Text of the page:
By Emily Olsen
David Gregg has been working at Nicholas Senn High School for more than a decade, watching the “very diverse” school transform from academically struggling to a well-regarded neighborhood high school.
The Edgewater school is filled with students from all over the world, around 65 different nationalities, including large populations of African-American and Hispanic students alongside smaller groups of their white and Asian classmates, and those students can speak about 45 languages.
But even as the students improved academically, Gregg said the school faced new challenges.
“By broad district measures, we became a much higher-performing school,” Gregg said. “But when you dug down, you noticed that the achievement gap between students of color, and white students or Asian students was not only still there but actually exacerbated. And I think that actually coincided with the whitening of our teaching staff.”
Other schools in Chicago face similar issues; very white teaching staffs for largely minority students. In Chicago Public Schools, half of the teachers are white, compared with only 9 percent of white students. Meanwhile, the district serves 39 percent African-American and 46 percent Hispanic students.
These numbers are meaningful to children, said Susan Moore Johnson, a Harvard University education professor who spoke along with Gregg at an Illinois Humanities event at Kenwood Academy High School on recruiting and retaining teachers of color.
“When you have a diverse faculty, everyone stands to gain,” Johnson said.
She said studies have shown teachers of color tend to have higher expectations for students of color; they’re able to serve as role models; and they can help combat stereotypes while students and other teachers learn to work cross-culturally. Some students may even learn more when taught by a teacher of the same race.
But that doesn’t mean there’s one easy solution to create diverse teaching staffs.
“We would basically resegregate all schools if all students had all teachers of their same race and ethnicity,”Johnson said. “It’s not so much to say that’s the answer, but having a diverse teaching force is really important.”
For one, recruiting and retaining new teachers can be difficult. Studies have shown around 41 percent of brand-new teachers leave the field entirely in five years, according to the Consortium for Policy Research in Education. It’s even worse for teachers of color, who are more likely to work in schools with the most low-income students and fewest resources.
However, there are also more minority teachers entering schools than decades past. For example, 12.4 percent of teachers were part of minority groups, while the number grew to 17.3 percent in 2011-2012.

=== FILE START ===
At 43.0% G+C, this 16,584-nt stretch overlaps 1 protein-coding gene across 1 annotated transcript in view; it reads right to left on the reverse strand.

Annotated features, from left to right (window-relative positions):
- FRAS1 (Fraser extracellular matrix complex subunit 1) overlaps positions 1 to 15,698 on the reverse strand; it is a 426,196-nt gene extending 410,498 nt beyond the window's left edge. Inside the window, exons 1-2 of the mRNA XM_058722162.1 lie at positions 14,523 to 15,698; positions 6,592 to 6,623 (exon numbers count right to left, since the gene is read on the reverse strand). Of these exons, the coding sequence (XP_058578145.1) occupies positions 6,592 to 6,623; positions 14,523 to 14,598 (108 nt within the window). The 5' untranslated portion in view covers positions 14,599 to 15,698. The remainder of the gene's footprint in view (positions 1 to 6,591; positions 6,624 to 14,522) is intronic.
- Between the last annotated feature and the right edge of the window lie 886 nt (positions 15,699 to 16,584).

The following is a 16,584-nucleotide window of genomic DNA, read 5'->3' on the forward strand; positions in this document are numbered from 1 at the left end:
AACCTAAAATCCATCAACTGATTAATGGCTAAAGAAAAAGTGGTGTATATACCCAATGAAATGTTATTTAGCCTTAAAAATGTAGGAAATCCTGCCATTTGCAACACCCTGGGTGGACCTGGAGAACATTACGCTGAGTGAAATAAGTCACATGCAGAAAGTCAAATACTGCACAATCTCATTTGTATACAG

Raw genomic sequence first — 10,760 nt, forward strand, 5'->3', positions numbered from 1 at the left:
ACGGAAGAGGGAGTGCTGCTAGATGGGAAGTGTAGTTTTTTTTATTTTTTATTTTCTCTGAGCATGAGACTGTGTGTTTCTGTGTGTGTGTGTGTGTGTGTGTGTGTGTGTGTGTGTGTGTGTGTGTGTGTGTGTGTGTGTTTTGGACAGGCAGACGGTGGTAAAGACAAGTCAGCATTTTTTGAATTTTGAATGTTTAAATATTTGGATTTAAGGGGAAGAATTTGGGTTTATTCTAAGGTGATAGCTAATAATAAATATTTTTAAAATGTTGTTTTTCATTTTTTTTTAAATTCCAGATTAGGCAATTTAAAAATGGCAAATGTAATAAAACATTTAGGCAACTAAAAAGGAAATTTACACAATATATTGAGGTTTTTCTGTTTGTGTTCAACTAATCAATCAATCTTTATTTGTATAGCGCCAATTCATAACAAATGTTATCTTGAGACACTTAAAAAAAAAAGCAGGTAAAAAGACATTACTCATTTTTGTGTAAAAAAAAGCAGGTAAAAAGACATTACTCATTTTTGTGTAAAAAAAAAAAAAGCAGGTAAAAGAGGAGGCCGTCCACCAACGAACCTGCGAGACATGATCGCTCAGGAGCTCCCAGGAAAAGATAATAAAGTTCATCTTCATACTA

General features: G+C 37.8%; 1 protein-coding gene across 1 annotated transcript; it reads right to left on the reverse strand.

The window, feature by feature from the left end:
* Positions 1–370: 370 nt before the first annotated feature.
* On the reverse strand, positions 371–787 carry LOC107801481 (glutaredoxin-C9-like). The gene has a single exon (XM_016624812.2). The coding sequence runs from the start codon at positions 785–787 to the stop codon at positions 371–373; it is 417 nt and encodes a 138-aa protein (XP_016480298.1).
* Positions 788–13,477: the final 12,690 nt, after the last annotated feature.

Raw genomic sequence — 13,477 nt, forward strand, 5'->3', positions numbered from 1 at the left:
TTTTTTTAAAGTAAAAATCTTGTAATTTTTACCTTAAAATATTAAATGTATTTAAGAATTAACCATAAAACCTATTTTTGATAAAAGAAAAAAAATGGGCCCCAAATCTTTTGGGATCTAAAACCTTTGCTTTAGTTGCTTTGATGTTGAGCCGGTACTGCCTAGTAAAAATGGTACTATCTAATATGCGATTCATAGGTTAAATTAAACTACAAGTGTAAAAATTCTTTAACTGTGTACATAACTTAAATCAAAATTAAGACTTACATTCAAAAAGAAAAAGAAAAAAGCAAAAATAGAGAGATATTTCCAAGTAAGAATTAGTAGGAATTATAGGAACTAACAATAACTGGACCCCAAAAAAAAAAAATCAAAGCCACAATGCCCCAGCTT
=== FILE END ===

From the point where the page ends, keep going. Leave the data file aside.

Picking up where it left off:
Johnson said the problem starts at the very beginning of the “teacher pipeline.” Fewer people of color choose to study education in college, and they’re less likely to pass teacher certification exams. And as women and men of color have the opportunity to pursue careers once dominated by white men, they might decide teaching isn’t for them.
“This is the whole question of whether teaching is still an attractive and rewarding career,” Johnson said. “Teachers’ pay is low compared with professions that require comparable education. The social status of teachers has declined as people have been extremely critical of schools.”
But some schools and organizations, like Senn and Kenwood Academy in Hyde Park, are working to recruit and retain more teachers of color. One of Senn’s newer programs allows the new hires to get together monthly to discuss how they’re fitting in and where they might need help.
“There’s a support mechanism and that support mechanism is going to help retain teachers,” Gregg said.
So what works in terms of recruitment and retention of teachers of color? Johnson said schools most successful in hiring and keeping teachers of color recruit locally and continually, while including current teachers in hiring decisions. They also ensure teachers of color are respected by not pulling them in to deal with every race issue, but not excluding them from discussion, either.
Kenwood Principal Gregory Jones has been actively trying to hire more teachers of color, seeing “a significant decline of teachers of color” in the district.
The Illinois State Board of Education backs up what Jones has seen, at least for African-American teachers. In 2006, 33 percent of Chicago Public Schools teachers were black, and that number dropped to 22 percent by 2015. At Kenwood, around 83 percent of the high schoolers are African-American, but less than 20 percent the faculty are African-American, according to Jones.
But Jones said the school is making progress this year.
“Of the eight teachers we hired, 60 percent were teachers of color,” he said. “That’s huge.”